Notice that in the last column of the matrix I’ve suggested three best practices for each communication vehicle, which gives you 21 ideas you can use as an executive to be more effective in your communication and delegation.
Now let’s take a little deeper look at those seven buckets:
1 / Huddles with your direct reports
A huddle is a short gathering—in most cases less than fifteen minutes—with one or more of your direct reports. Huddles can be daily, weekly or even ad hoc. They can be one-on-one or in a group, and they can be in person, on the web or a combination. Becoming exceptional at executing these 15-minute power meetings gives both you and your team a big win. They not only keep everyone on the same page as far as what tasks are delegated to whom and the status of your projects; they also provide great opportunities for brainstorming and synergizing.
2 / Staff Meetings
Staff meetings are usually held with one or more of your direct reports. In most cases, they are held on a weekly basis, but they could be ad hoc. There’s generally a protocol for creating the agenda so you can be efficient at holding the meeting. You or a team member will need to define your objectives before you prepare the agenda. And remember: your objectives trump the agenda.
3 / All-Hands-on Meetings
You hold an all-hands-on meeting when you and often your direct reports are communicating to your entire organization (as in a state-of-the-union scenario). These meetings are often scheduled annually. I recommend holding them quarterly. In these presentation opportunities, your direct reports can be in the audience or part of the delivery. You’ll probably want to cover things like where the organization stands currently so people feel connected; where you’re going (it’s always better to promote the clarity of your vision); and what is new or what’s coming down the pike. Inspire your team. Excite them. Share a cool, relatable video. You could also list things you’re asking everyone in the organization to do to improve so you can all win more.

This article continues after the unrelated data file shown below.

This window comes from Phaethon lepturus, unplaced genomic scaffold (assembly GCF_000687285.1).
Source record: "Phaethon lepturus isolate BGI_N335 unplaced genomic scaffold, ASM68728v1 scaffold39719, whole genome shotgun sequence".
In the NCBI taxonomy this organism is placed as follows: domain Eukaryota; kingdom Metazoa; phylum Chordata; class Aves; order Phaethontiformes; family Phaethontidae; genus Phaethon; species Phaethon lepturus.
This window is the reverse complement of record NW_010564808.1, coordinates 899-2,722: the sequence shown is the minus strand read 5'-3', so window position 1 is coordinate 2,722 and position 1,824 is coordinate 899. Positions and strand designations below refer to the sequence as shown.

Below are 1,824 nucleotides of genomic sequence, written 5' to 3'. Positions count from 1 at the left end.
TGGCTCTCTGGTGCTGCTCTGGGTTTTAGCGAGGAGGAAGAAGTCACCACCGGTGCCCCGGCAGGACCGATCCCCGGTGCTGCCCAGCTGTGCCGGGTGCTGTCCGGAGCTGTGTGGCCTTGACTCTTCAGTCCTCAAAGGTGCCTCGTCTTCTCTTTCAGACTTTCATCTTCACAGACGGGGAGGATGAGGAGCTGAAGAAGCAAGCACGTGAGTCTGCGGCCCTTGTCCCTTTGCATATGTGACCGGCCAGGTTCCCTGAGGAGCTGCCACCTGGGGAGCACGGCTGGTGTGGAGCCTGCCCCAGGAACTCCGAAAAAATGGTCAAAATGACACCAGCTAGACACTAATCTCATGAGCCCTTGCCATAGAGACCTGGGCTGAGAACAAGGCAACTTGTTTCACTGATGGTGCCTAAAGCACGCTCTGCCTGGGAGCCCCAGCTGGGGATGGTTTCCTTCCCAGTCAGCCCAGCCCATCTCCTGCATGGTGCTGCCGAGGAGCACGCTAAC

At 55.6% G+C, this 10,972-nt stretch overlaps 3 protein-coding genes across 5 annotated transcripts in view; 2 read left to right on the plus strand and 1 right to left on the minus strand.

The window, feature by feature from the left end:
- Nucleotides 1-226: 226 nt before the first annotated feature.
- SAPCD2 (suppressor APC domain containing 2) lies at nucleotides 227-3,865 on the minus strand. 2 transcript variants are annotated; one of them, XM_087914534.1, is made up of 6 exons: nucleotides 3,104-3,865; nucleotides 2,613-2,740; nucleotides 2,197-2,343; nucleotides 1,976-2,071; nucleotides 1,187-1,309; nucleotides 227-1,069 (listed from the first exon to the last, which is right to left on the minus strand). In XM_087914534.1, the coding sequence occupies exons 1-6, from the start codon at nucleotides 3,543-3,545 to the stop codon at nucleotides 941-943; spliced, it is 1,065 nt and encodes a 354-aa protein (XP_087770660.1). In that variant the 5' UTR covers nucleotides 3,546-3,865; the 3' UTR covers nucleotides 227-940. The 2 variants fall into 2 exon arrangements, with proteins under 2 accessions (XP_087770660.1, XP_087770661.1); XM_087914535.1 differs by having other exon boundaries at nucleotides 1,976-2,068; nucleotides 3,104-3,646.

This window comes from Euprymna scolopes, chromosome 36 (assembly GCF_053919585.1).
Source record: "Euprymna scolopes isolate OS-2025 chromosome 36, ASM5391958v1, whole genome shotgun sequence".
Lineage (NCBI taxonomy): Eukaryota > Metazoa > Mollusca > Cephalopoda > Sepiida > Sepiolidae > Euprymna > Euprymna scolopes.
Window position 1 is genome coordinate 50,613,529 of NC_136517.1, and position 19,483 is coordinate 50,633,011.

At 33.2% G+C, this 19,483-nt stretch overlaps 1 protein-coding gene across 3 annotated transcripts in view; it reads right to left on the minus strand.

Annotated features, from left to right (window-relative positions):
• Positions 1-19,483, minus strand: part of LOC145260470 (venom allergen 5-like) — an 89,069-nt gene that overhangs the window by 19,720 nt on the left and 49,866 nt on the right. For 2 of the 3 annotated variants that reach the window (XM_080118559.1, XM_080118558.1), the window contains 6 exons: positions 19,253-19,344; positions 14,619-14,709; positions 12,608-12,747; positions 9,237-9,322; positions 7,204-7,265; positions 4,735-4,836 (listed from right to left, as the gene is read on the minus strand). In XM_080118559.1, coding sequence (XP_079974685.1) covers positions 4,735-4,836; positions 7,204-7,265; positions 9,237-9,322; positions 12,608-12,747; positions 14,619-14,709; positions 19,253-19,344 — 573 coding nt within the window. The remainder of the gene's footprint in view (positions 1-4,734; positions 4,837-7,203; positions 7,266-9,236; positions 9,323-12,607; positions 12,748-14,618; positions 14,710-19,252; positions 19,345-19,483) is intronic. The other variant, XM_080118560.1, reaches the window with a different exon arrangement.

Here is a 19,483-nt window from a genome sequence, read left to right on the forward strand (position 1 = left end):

4 / Video Messaging
You would use video messaging when you want to record a message that could be anywhere from a couple of minutes to ten minutes long to touch base with your direct reports and/or your assistants. These can be transmitted in the form of Marco Polo-type apps, selfie videos or in some cases a more formally recorded message. Video messaging is often a blind spot for executives. Direct reports love to be in the know. It’s a great tool for when people aren’t in the same time zone or can’t be in the same staff or all-hands-on meeting simultaneously. I will occasionally have one direct report record me as I’m sharing with him/her and then send it to the others. Both time efficiency and clarity are what we’re after.